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digitalmars.D - GNU Scientific Library in D

reply Lars Kyllingstad <public kyllingen.net> writes:
Hello,

I would like to use the GNU Scientific Library, which is written in C, in D.
While converting the header files to D modules, however I ran in to the
following problem. In gsl_math.h, the following (crucially important) struct is
defined:

struct gsl_function_struct 
{
  double (* function) (double x, void * params);
  void * params;
};

Note that the first member is named 'function', which unfortunately is a
keyword in D. Any suggestions as to how I can work around this?

-Lars
Jul 23 2007
next sibling parent reply Tomas Lindquist Olsen <tomas famolsen.dk> writes:
On Mon, 23 Jul 2007 14:05:19 -0400, Lars Kyllingstad wrote:

 Hello,
 
 I would like to use the GNU Scientific Library, which is written in C, in
 D. While converting the header files to D modules, however I ran in to the
 following problem. In gsl_math.h, the following (crucially important)
 struct is defined:
 
 struct gsl_function_struct
 {
   double (* function) (double x, void * params); void * params;
 };
 
 Note that the first member is named 'function', which unfortunately is a
 keyword in D. Any suggestions as to how I can work around this?
 
 -Lars

Renaming it to func or something else in you D header is not going to break anything. -Tomas
Jul 23 2007
parent reply Lars Kyllingstad <public kyllingen.net> writes:
Tomas Lindquist Olsen Wrote:

 On Mon, 23 Jul 2007 14:05:19 -0400, Lars Kyllingstad wrote:
 
 Hello,
 
 I would like to use the GNU Scientific Library, which is written in C, in
 D. While converting the header files to D modules, however I ran in to the
 following problem. In gsl_math.h, the following (crucially important)
 struct is defined:
 
 struct gsl_function_struct
 {
   double (* function) (double x, void * params); void * params;
 };
 
 Note that the first member is named 'function', which unfortunately is a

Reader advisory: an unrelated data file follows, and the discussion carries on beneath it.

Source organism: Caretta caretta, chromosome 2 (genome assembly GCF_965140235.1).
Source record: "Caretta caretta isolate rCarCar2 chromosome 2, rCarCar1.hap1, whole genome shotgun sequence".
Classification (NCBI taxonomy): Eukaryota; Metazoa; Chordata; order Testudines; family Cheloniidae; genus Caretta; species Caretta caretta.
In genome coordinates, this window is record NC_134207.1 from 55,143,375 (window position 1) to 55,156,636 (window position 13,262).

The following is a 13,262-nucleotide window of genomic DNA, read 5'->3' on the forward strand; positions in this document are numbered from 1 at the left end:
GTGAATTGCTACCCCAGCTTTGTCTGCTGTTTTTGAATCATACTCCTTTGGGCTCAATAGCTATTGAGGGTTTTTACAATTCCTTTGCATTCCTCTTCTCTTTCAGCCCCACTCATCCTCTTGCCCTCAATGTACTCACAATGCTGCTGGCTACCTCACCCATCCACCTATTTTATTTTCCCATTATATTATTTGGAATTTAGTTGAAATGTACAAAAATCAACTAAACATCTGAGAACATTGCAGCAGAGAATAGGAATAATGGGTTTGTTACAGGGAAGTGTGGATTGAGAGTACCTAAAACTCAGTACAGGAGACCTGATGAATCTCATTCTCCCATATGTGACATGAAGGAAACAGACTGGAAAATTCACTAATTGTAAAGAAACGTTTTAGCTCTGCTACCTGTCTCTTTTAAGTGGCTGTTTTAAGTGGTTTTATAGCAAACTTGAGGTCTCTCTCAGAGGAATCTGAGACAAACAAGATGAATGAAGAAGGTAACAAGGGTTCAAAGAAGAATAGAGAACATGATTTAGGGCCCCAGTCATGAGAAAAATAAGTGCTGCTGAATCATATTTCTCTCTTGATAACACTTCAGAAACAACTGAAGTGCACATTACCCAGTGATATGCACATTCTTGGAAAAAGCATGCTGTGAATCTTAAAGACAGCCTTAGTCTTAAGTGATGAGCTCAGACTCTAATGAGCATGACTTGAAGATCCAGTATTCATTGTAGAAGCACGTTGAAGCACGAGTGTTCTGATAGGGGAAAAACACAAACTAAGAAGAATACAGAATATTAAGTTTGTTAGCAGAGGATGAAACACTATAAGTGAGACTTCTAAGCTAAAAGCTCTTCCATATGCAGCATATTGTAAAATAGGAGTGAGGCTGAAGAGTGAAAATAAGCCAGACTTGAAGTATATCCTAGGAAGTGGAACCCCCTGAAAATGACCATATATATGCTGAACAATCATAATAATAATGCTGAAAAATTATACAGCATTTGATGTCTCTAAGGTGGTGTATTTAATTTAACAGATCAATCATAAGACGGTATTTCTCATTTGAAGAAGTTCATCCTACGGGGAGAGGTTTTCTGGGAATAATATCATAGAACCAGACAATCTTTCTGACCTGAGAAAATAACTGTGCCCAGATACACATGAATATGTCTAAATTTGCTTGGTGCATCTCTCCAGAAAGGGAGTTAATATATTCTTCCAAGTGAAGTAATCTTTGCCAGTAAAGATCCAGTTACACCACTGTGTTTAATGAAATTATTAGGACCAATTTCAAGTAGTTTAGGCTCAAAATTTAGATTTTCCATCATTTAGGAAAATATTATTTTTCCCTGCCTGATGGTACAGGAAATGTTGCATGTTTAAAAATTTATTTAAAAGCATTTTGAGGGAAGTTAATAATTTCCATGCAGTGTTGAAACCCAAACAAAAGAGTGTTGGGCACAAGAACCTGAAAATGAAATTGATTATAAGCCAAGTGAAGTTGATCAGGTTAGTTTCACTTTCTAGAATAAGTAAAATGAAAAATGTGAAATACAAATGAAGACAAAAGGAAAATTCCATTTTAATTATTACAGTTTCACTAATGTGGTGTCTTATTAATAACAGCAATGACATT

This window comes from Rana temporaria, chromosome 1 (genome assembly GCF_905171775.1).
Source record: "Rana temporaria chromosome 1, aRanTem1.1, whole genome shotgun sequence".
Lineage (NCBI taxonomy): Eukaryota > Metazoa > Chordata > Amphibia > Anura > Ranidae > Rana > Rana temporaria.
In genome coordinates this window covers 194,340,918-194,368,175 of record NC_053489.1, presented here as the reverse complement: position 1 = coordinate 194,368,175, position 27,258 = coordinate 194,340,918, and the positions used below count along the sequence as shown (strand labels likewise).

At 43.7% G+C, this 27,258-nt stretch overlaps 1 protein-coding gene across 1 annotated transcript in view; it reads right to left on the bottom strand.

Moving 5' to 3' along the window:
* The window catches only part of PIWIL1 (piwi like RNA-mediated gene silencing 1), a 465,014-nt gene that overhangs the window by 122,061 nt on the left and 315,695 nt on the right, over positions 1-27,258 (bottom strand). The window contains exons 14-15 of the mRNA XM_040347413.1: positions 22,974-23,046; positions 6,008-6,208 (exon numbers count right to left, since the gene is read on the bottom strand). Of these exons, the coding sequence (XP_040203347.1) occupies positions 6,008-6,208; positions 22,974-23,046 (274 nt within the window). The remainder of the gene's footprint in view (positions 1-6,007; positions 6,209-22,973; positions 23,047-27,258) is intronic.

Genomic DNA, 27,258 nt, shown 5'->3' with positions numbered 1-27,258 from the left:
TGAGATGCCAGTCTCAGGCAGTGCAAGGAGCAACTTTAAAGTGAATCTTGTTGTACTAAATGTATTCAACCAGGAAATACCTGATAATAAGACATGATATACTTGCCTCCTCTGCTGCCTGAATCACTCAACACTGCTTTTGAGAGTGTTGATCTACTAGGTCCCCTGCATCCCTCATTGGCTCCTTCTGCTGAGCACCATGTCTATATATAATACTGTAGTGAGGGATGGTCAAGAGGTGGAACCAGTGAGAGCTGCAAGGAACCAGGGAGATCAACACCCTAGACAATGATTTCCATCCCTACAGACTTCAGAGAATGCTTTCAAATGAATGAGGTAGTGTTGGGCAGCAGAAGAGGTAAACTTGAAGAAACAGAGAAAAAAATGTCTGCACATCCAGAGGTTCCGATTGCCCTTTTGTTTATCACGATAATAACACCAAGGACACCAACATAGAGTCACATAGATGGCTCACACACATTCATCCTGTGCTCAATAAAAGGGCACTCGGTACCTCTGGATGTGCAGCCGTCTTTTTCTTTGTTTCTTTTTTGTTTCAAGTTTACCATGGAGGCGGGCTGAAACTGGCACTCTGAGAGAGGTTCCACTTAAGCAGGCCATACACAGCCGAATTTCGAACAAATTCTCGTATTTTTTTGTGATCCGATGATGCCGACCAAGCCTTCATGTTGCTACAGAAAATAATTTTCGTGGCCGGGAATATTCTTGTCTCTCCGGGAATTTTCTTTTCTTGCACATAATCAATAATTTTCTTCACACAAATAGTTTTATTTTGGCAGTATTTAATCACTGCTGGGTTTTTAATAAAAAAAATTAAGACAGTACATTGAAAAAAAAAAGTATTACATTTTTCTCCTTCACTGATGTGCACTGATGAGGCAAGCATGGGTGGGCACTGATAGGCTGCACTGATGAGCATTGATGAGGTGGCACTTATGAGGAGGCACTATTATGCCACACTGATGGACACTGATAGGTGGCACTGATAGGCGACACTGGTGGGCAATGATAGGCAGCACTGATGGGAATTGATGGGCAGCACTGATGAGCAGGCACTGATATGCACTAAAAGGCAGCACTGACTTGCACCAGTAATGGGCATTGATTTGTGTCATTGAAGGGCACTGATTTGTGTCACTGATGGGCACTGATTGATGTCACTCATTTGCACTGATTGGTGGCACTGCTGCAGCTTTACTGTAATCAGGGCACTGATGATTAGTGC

keyword in D. Any suggestions as to how I can work around this?
 
 -Lars

Renaming it to func or something else in you D header is not going to break anything. -Tomas

Thanks a lot, worked like a charm. But out of curiosity I would like to know why. Aren't the functions in the GSL libraries expecting a field named 'function' there? Or don't the names of the fields matter at all, as long as the structure is the same? -Lars
Jul 23 2007
parent "Jarrett Billingsley" <kb3ctd2 yahoo.com> writes:
"Lars Kyllingstad" <public kyllingen.net> wrote in message 
news:f834gc$n1q$1 digitalmars.com...
 Thanks a lot, worked like a charm. But out of curiosity I would like to 
 know why. Aren't the functions in the GSL libraries expecting a field 
 named 'function' there? Or don't the names of the fields matter at all, as 
 long as the structure is the same?

Field names mean nothing after compilation; they're just there for the programmer. They get turned into a byte offset. So, as long as the structure remains the same, the code doesn't care what you call it.
Jul 23 2007
prev sibling parent reply Walter Bright <newshound1 digitalmars.com> writes:
Lars Kyllingstad wrote:
 I would like to use the GNU Scientific Library, which is written in C, in D.
While converting the header files to D modules, however I ran in to the
following problem. In gsl_math.h, the following (crucially important) struct is
defined:

When you get it done, can you contribute it to Dsource? That way, everyone can use it!
Jul 23 2007
next sibling parent reply Lars Kyllingstad <public kyllingen.net> writes:
Walter Bright Wrote:

 Lars Kyllingstad wrote:
 I would like to use the GNU Scientific Library, which is written in C, in D.